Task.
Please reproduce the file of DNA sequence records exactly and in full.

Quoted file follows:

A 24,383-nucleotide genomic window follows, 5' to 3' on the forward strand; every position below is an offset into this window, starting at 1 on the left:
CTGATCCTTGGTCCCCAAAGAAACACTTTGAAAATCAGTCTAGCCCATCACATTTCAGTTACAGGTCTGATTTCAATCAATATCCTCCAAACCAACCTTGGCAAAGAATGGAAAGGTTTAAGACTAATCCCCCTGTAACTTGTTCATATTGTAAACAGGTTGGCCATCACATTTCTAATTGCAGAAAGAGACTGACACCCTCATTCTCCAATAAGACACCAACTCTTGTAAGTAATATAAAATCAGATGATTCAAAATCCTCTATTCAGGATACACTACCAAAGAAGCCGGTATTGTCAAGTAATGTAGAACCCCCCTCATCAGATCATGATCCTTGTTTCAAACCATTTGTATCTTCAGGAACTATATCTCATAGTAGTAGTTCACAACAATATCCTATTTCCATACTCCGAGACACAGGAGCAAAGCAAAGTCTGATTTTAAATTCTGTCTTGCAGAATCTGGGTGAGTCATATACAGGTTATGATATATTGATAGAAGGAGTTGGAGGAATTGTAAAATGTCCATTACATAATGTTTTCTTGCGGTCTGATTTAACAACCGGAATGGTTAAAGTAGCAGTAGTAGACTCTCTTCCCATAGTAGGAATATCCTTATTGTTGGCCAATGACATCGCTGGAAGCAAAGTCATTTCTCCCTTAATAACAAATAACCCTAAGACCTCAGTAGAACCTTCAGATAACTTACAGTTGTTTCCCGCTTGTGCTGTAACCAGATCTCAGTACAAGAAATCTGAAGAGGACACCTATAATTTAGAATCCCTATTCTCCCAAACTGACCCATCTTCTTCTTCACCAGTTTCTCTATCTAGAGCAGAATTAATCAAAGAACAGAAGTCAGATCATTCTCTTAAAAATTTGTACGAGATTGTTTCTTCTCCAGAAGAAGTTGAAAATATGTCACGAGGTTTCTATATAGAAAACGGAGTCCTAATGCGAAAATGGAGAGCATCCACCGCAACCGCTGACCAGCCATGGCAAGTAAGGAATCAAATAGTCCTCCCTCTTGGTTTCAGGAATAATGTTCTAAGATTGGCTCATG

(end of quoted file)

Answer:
A 24,383-nucleotide genomic window follows, 5' to 3' on the forward strand; every position below is an offset into this window, starting at 1 on the left:
CTGATCCTTGGTCCCCAAAGAAACACTTTGAAAATCAGTCTAGCCCATCACATTTCAGTTACAGGTCTGATTTCAATCAATATCCTCCAAACCAACCTTGGCAAAGAATGGAAAGGTTTAAGACTAATCCCCCTGTAACTTGTTCATATTGTAAACAGGTTGGCCATCACATTTCTAATTGCAGAAAGAGACTGACACCCTCATTCTCCAATAAGACACCAACTCTTGTAAGTAATATAAAATCAGATGATTCAAAATCCTCTATTCAGGATACACTACCAAAGAAGCCGGTATTGTCAAGTAATGTAGAACCCCCCTCATCAGATCATGATCCTTGTTTCAAACCATTTGTATCTTCAGGAACTATATCTCATAGTAGTAGTTCACAACAATATCCTATTTCCATACTCCGAGACACAGGAGCAAAGCAAAGTCTGATTTTAAATTCTGTCTTGCAGAATCTGGGTGAGTCATATACAGGTTATGATATATTGATAGAAGGAGTTGGAGGAATTGTAAAATGTCCATTACATAATGTTTTCTTGCGGTCTGATTTAACAACCGGAATGGTTAAAGTAGCAGTAGTAGACTCTCTTCCCATAGTAGGAATATCCTTATTGTTGGCCAATGACATCGCTGGAAGCAAAGTCATTTCTCCCTTAATAACAAATAACCCTAAGACCTCAGTAGAACCTTCAGATAACTTACAGTTGTTTCCCGCTTGTGCTGTAACCAGATCTCAGTACAAGAAATCTGAAGAGGACACCTATAATTTAGAATCCCTATTCTCCCAAACTGACCCATCTTCTTCTTCACCAGTTTCTCTATCTAGAGCAGAATTAATCAAAGAACAGAAGTCAGATCATTCTCTTAAAAATTTGTACGAGATTGTTTCTTCTCCAGAAGAAGTTGAAAATATGTCACGAGGTTTCTATATAGAAAACGGAGTCCTAATGCGAAAATGGAGAGCATCCACCGCAACCGCTGACCAGCCATGGCAAGTAAGGAATCAAATAGTCCTCCCTCTTGGTTTCAGGAATAATGTTCTAAGATTGGCTCATG